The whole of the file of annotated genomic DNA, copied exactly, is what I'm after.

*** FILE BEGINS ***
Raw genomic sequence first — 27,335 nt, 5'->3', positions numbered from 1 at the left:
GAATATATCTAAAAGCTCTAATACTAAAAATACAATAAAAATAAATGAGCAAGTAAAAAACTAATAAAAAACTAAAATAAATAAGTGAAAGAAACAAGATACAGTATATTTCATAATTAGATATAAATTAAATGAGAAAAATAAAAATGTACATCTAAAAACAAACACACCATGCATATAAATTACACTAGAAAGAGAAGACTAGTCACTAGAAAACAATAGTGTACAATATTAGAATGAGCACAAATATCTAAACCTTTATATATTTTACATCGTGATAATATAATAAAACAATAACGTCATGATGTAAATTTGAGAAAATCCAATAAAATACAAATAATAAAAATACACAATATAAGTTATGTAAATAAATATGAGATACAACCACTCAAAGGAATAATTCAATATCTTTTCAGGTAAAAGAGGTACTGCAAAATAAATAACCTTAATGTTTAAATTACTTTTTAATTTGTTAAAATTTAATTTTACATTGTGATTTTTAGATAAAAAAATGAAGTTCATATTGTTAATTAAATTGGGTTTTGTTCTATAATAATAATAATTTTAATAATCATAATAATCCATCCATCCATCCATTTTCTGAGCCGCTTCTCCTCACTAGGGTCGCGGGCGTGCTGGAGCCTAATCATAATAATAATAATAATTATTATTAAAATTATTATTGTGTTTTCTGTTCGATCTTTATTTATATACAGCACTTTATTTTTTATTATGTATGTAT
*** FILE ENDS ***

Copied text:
Raw genomic sequence first — 27,335 nt, 5'->3', positions numbered from 1 at the left:
GAATATATCTAAAAGCTCTAATACTAAAAATACAATAAAAATAAATGAGCAAGTAAAAAACTAATAAAAAACTAAAATAAATAAGTGAAAGAAACAAGATACAGTATATTTCATAATTAGATATAAATTAAATGAGAAAAATAAAAATGTACATCTAAAAACAAACACACCATGCATATAAATTACACTAGAAAGAGAAGACTAGTCACTAGAAAACAATAGTGTACAATATTAGAATGAGCACAAATATCTAAACCTTTATATATTTTACATCGTGATAATATAATAAAACAATAACGTCATGATGTAAATTTGAGAAAATCCAATAAAATACAAATAATAAAAATACACAATATAAGTTATGTAAATAAATATGAGATACAACCACTCAAAGGAATAATTCAATATCTTTTCAGGTAAAAGAGGTACTGCAAAATAAATAACCTTAATGTTTAAATTACTTTTTAATTTGTTAAAATTTAATTTTACATTGTGATTTTTAGATAAAAAAATGAAGTTCATATTGTTAATTAAATTGGGTTTTGTTCTATAATAATAATAATTTTAATAATCATAATAATCCATCCATCCATCCATTTTCTGAGCCGCTTCTCCTCACTAGGGTCGCGGGCGTGCTGGAGCCTAATCATAATAATAATAATAATTATTATTAAAATTATTATTGTGTTTTCTGTTCGATCTTTATTTATATACAGCACTTTATTTTTTATTATGTATGTAT